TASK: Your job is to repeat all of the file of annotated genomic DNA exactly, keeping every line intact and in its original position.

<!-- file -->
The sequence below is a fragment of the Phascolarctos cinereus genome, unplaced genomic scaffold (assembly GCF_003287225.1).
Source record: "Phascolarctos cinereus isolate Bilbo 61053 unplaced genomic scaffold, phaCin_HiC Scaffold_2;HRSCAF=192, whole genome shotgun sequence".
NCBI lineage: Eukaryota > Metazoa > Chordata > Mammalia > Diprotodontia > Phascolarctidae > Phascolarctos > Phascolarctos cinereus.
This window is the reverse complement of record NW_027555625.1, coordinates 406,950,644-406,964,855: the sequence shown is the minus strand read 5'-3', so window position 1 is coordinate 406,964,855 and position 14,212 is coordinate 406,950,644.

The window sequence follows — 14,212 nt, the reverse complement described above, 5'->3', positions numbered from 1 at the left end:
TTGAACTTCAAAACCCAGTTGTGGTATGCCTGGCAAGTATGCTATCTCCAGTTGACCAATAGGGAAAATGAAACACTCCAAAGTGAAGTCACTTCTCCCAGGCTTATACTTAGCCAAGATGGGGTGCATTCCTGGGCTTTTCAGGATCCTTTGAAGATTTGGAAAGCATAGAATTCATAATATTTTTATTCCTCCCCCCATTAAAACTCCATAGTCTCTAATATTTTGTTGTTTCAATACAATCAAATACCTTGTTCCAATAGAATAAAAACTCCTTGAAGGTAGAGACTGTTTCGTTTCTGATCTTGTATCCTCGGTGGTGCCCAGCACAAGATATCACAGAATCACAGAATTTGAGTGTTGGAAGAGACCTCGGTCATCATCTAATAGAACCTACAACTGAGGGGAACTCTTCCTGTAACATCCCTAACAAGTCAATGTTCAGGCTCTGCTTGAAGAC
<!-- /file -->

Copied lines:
The sequence below is a fragment of the Phascolarctos cinereus genome, unplaced genomic scaffold (assembly GCF_003287225.1).
Source record: "Phascolarctos cinereus isolate Bilbo 61053 unplaced genomic scaffold, phaCin_HiC Scaffold_2;HRSCAF=192, whole genome shotgun sequence".
NCBI lineage: Eukaryota > Metazoa > Chordata > Mammalia > Diprotodontia > Phascolarctidae > Phascolarctos > Phascolarctos cinereus.
This window is the reverse complement of record NW_027555625.1, coordinates 406,950,644-406,964,855: the sequence shown is the minus strand read 5'-3', so window position 1 is coordinate 406,964,855 and position 14,212 is coordinate 406,950,644.

The window sequence follows — 14,212 nt, the reverse complement described above, 5'->3', positions numbered from 1 at the left end:
TTGAACTTCAAAACCCAGTTGTGGTATGCCTGGCAAGTATGCTATCTCCAGTTGACCAATAGGGAAAATGAAACACTCCAAAGTGAAGTCACTTCTCCCAGGCTTATACTTAGCCAAGATGGGGTGCATTCCTGGGCTTTTCAGGATCCTTTGAAGATTTGGAAAGCATAGAATTCATAATATTTTTATTCCTCCCCCCATTAAAACTCCATAGTCTCTAATATTTTGTTGTTTCAATACAATCAAATACCTTGTTCCAATAGAATAAAAACTCCTTGAAGGTAGAGACTGTTTCGTTTCTGATCTTGTATCCTCGGTGGTGCCCAGCACAAGATATCACAGAATCACAGAATTTGAGTGTTGGAAGAGACCTCGGTCATCATCTAATAGAACCTACAACTGAGGGGAACTCTTCCTGTAACATCCCTAACAAGTCAATGTTCAGGCTCTGCTTGAAGAC